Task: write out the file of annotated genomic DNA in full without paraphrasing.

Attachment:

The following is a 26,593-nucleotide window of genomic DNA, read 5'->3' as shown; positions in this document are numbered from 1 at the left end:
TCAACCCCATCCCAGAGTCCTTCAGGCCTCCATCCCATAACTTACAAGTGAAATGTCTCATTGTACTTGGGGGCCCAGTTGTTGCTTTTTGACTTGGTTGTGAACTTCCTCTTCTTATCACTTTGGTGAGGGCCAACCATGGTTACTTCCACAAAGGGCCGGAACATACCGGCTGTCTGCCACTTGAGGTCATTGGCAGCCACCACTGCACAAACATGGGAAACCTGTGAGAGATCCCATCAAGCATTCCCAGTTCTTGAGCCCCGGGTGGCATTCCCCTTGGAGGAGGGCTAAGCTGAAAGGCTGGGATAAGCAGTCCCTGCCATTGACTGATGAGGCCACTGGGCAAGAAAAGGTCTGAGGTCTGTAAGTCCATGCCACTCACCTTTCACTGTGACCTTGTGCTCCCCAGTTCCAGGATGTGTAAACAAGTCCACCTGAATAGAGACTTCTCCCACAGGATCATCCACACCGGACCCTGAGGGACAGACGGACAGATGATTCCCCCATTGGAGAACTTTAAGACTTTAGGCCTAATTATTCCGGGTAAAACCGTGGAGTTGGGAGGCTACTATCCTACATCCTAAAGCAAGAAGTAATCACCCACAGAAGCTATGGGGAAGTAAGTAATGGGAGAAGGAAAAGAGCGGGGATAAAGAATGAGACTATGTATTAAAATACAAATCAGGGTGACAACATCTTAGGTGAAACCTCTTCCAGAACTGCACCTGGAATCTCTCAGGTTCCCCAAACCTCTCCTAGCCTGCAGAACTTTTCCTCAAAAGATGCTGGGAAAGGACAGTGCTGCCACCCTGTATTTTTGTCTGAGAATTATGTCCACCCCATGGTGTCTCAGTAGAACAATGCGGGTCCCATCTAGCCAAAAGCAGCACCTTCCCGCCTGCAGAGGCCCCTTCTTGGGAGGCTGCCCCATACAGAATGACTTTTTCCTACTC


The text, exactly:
The following is a 26,593-nucleotide window of genomic DNA, read 5'->3' as shown; positions in this document are numbered from 1 at the left end:
TCAACCCCATCCCAGAGTCCTTCAGGCCTCCATCCCATAACTTACAAGTGAAATGTCTCATTGTACTTGGGGGCCCAGTTGTTGCTTTTTGACTTGGTTGTGAACTTCCTCTTCTTATCACTTTGGTGAGGGCCAACCATGGTTACTTCCACAAAGGGCCGGAACATACCGGCTGTCTGCCACTTGAGGTCATTGGCAGCCACCACTGCACAAACATGGGAAACCTGTGAGAGATCCCATCAAGCATTCCCAGTTCTTGAGCCCCGGGTGGCATTCCCCTTGGAGGAGGGCTAAGCTGAAAGGCTGGGATAAGCAGTCCCTGCCATTGACTGATGAGGCCACTGGGCAAGAAAAGGTCTGAGGTCTGTAAGTCCATGCCACTCACCTTTCACTGTGACCTTGTGCTCCCCAGTTCCAGGATGTGTAAACAAGTCCACCTGAATAGAGACTTCTCCCACAGGATCATCCACACCGGACCCTGAGGGACAGACGGACAGATGATTCCCCCATTGGAGAACTTTAAGACTTTAGGCCTAATTATTCCGGGTAAAACCGTGGAGTTGGGAGGCTACTATCCTACATCCTAAAGCAAGAAGTAATCACCCACAGAAGCTATGGGGAAGTAAGTAATGGGAGAAGGAAAAGAGCGGGGATAAAGAATGAGACTATGTATTAAAATACAAATCAGGGTGACAACATCTTAGGTGAAACCTCTTCCAGAACTGCACCTGGAATCTCTCAGGTTCCCCAAACCTCTCCTAGCCTGCAGAACTTTTCCTCAAAAGATGCTGGGAAAGGACAGTGCTGCCACCCTGTATTTTTGTCTGAGAATTATGTCCACCCCATGGTGTCTCAGTAGAACAATGCGGGTCCCATCTAGCCAAAAGCAGCACCTTCCCGCCTGCAGAGGCCCCTTCTTGGGAGGCTGCCCCATACAGAATGACTTTTTCCTACTC